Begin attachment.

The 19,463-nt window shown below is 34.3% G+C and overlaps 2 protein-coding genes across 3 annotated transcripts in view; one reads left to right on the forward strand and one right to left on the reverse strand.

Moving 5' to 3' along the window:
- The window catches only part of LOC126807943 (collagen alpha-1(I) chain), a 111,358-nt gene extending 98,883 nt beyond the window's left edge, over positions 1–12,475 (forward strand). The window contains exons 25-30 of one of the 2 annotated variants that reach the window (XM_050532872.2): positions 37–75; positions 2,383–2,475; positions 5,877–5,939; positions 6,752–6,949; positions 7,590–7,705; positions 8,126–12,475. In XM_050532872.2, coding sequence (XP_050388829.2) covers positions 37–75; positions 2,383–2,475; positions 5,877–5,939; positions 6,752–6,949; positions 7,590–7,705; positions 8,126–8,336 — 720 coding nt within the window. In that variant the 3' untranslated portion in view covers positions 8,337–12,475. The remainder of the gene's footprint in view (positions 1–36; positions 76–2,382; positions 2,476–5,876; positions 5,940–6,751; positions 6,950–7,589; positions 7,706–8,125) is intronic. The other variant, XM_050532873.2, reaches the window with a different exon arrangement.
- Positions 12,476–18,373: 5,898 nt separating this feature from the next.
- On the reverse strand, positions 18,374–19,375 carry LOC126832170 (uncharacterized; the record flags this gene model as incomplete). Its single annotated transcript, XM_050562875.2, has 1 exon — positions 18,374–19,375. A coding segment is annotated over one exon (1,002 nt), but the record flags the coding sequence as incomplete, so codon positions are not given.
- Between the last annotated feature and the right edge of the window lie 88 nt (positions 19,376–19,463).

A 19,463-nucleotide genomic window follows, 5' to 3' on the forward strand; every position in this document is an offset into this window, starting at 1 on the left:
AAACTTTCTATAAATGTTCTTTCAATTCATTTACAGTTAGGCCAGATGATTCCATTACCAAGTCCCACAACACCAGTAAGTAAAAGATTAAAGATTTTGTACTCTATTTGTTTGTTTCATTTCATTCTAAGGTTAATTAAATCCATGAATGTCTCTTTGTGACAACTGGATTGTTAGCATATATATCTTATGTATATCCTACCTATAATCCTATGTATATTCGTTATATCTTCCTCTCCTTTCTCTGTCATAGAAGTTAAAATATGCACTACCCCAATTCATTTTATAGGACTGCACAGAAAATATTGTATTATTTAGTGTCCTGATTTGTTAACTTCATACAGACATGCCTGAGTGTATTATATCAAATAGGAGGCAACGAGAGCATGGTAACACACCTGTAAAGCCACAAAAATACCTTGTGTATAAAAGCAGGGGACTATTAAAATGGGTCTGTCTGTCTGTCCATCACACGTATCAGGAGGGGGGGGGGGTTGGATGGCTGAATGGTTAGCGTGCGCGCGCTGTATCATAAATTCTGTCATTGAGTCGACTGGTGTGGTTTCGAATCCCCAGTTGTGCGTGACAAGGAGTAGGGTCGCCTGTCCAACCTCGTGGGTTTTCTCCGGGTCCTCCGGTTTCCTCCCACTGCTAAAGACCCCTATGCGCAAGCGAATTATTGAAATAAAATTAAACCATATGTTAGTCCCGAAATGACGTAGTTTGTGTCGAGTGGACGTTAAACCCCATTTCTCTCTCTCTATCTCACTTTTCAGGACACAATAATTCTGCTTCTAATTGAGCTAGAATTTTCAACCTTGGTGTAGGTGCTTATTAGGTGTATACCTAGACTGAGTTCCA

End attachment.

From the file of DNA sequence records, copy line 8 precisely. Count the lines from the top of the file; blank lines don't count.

AAACTTTCTATAAATGTTCTTTCAATTCATTTACAGTTAGGCCAGATGATTCCATTACCAAGTCCCACAACACCAGTAAGTAAAAGATTAAAGATTTTGTACTCTATTTGTTTGTTTCATTTCATTCTAAGGTTAATTAAATCCATGAATGTCTCTTTGTGACAACTGGATTGTTAGCATATATATCTTATGTATATCCTACCTATAATCCTATGTATATTCGTTATATCTTCCTCTCCTTTCTCTGTCATAGAAGTTAAAATATGCACTACCCCAATTCATTTTATAGGACTGCACAGAAAATATTGTATTATTTAGTGTCCTGATTTGTTAACTTCATACAGACATGCCTGAGTGTATTATATCAAATAGGAGGCAACGAGAGCATGGTAACACACCTGTAAAGCCACAAAAATACCTTGTGTATAAAAGCAGGGGACTATTAAAATGGGTCTGTCTGTCTGTCCATCACACGTATCAGGAGGGGGGGGGGGTTGGATGGCTGAATGGTTAGCGTGCGCGCGCTGTATCATAAATTCTGTCATTGAGTCGACTGGTGTGGTTTCGAATCCCCAGTTGTGCGTGACAAGGAGTAGGGTCGCCTGTCCAACCTCGTGGGTTTTCTCCGGGTCCTCCGGTTTCCTCCCACTGCTAAAGACCCCTATGCGCAAGCGAATTATTGAAATAAAATTAAACCATATGTTAGTCCCGAAATGACGTAGTTTGTGTCGAGTGGACGTTAAACCCCATTTCTCTCTCTCTATCTCACTTTTCAGGACACAATAATTCTGCTTCTAATTGAGCTAGAATTTTCAACCTTGGTGTAGGTGCTTATTAGGTGTATACCTAGACTGAGTTCCA